The HTC One (M8) has held its place at the top of our smartphones Top 10 despite the best efforts of the Galaxy S5 and the Sony Z2, and that's partly because its smooth metallic form makes it arguably the best designed phone we've ever held.
We sat down with HTC's Creative Director, Daniel Hundt, to find out what it takes to create a pocket masterpiece.
READ MORE: HTC One (M8) review
start with the material
"There are all sorts of approaches you can take when you design an object", says Hundt. "You can start by thinking about human behaviour, or the history of that kind of object, or you can start with the material, and try to let that guide the phone. Of course we work with the engineers on how we can get a curved surface on the back, and we come up with things like having a spine-like PCB (printed circuit board) so that it has this shape that shows off the material, but our approach at the beginning was to simply start with a chunk of metal and just ask ourselves what we could do with it.
"I like objects that have a design that's not forced, that make you think that's just what a phone or a chair is supposed to look like. It's a natural result of the material, without technology being forced in just for technology's sake."
Hundt is obviously taken with the idea of a phone that is, screen and camera aside, a simple piece of polished metal. The question he asks himself when designing a new phone is, he says, " not 'how can we get a bigger battery in', or 'how can we give it a larger screen', but 'how can we simplify this object?'"
READ MORE: The ultimate setup for your HTC One (M8)
choose your components wisely
Hundt says the it's the designer's job to make intelligent compromises. "You play a lot of chess between the antenna team and the acoustics team - there are 10 very, very sensitive antennae in the M8, and those need space, but great audio performance is one of our key selling features, and that only comes by using volume in the phone. So we're constantly going back and forth to give each team space in the phone without changing the form factor."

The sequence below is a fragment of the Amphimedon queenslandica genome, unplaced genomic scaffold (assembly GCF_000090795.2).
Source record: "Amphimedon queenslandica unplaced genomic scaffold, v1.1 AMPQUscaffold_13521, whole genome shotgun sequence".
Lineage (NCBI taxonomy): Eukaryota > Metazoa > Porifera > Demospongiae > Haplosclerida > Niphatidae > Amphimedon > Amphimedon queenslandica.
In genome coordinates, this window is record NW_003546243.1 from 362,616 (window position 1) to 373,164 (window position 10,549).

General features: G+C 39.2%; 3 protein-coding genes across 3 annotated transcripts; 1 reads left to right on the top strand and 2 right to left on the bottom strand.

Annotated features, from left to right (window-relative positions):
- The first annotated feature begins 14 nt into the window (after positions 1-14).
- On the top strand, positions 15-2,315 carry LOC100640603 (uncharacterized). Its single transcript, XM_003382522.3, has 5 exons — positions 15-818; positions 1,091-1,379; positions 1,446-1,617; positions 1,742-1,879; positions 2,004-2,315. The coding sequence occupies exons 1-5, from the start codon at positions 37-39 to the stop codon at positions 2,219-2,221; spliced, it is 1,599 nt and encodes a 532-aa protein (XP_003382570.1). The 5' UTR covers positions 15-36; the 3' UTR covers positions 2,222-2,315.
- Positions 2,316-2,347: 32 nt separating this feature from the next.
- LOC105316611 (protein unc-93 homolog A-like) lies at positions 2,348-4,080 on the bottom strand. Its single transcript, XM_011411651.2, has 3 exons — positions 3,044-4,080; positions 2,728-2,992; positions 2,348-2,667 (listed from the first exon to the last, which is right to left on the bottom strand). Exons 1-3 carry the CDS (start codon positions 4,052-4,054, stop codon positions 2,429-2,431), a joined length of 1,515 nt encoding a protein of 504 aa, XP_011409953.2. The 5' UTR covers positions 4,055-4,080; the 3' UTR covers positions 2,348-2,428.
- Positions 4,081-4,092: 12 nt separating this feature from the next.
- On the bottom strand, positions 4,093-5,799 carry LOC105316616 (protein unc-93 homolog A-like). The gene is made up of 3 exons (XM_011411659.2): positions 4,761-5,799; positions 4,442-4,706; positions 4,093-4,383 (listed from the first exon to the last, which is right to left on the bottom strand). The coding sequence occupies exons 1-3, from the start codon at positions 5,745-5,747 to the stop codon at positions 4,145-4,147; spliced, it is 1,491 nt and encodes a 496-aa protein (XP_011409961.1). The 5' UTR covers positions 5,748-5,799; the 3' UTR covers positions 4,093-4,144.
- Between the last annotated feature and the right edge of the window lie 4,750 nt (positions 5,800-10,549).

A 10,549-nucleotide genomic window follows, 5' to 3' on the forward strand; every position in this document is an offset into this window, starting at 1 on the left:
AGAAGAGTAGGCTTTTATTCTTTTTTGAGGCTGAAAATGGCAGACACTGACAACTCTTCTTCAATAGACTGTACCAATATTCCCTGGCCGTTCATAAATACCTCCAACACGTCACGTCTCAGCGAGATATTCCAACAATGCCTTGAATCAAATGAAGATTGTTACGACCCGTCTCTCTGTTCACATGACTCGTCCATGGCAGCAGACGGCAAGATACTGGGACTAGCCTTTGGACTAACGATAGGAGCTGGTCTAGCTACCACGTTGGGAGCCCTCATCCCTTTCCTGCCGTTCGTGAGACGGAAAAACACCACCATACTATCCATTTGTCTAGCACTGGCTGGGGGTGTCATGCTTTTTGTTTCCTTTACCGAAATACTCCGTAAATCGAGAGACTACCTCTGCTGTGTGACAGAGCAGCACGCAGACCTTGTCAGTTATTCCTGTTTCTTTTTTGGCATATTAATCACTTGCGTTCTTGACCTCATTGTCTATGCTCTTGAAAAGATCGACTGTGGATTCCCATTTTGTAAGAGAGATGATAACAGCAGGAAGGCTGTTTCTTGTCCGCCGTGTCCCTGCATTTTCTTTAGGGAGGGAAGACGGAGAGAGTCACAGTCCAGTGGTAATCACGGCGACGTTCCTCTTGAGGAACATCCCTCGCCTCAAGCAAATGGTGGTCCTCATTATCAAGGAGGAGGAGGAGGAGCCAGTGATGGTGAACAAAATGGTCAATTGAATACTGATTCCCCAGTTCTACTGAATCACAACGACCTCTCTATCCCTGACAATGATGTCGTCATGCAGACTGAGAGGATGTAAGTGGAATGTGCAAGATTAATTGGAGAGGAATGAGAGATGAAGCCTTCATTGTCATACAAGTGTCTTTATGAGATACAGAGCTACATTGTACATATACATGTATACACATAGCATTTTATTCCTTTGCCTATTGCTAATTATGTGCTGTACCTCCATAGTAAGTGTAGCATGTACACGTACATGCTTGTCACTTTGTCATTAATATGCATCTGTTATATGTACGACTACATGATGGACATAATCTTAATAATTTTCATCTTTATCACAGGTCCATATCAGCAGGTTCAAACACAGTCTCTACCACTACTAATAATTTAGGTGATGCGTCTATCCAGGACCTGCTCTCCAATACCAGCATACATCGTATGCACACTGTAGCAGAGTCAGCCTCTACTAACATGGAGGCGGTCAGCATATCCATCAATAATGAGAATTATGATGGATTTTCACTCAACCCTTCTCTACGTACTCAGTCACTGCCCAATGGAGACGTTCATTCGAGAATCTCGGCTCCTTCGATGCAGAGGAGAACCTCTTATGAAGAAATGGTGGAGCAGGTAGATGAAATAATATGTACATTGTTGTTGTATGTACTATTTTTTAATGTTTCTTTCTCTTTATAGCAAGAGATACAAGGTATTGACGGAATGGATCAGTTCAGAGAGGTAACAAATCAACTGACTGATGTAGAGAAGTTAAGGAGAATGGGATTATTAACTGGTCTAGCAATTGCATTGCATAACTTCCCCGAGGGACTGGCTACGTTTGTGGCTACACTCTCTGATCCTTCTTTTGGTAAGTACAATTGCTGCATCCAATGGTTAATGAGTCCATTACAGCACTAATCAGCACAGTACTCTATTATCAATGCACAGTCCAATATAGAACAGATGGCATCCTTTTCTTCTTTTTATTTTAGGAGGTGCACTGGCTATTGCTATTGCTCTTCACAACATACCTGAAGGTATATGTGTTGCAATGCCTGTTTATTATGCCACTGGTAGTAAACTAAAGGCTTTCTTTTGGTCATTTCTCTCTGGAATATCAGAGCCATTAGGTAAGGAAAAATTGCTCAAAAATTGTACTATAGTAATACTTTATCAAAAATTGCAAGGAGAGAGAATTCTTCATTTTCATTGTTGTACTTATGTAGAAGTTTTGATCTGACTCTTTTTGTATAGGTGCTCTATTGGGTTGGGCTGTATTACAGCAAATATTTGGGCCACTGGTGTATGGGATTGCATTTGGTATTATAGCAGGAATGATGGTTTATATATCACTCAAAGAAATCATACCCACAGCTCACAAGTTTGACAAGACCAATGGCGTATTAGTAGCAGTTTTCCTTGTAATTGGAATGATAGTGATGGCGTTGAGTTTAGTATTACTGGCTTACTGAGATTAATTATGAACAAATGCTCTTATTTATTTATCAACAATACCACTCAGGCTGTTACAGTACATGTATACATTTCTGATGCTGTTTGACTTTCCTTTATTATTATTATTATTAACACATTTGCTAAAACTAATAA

Inevitably, in this game of give-and-take, your competitors find space for a feature you don't have. "Yes, waterproofing is a useful feature", he admits, "but it comes with a size impact. It's definitely something we're looking into - the M8 is IPX3, so it's splashproof - but this time we felt like we made the right trade-offs to get the form we wanted."
It's also important to listen to your customers: "There are strong pros and cons for having microSD, but there was a lot of feedback that people wanted extra storage, so we decided to give it to them."
READ MORE: Samsung Galaxy S5 vs HTC One (M8)
the next one
Modern product designers face a frustrating reality: by the time their design is in the hands of the public, they're already months into creating the next year's model.
"That's pretty much it", Hundt agrees. "The device isn't even launched and already we're working on the next one. But we don't design a completely new phone every year, there's a heritage, a strong signature that gets carried through. You look at the 'forehead' and the 'chin', as we call it, and the lines on the back, the way we treat the camera - those are our signature elements, like the way a BMW has the kidney-shaped grilles.
And designing such a staple part of people's daily lives, says Hundt, is a great responsibility. "It's not like a watch that you look at once in a while. With a phone, the tiniest flaw interrupts people's daily life every time they use it, and it really bothers people. But if you get it right then you really get it right, and that drives us to do a better job every year."
Waterproofing aside, next year's One will have more metal - "The body of the M8 is 70% metal, but I'd like to get that closer to 100%" - and it's highly likely to pair up with some HTC wearables, which might well be made with some help from other brands. "We are working on wearables," says Hundt, "and we have some amazing companies coming to partner with us".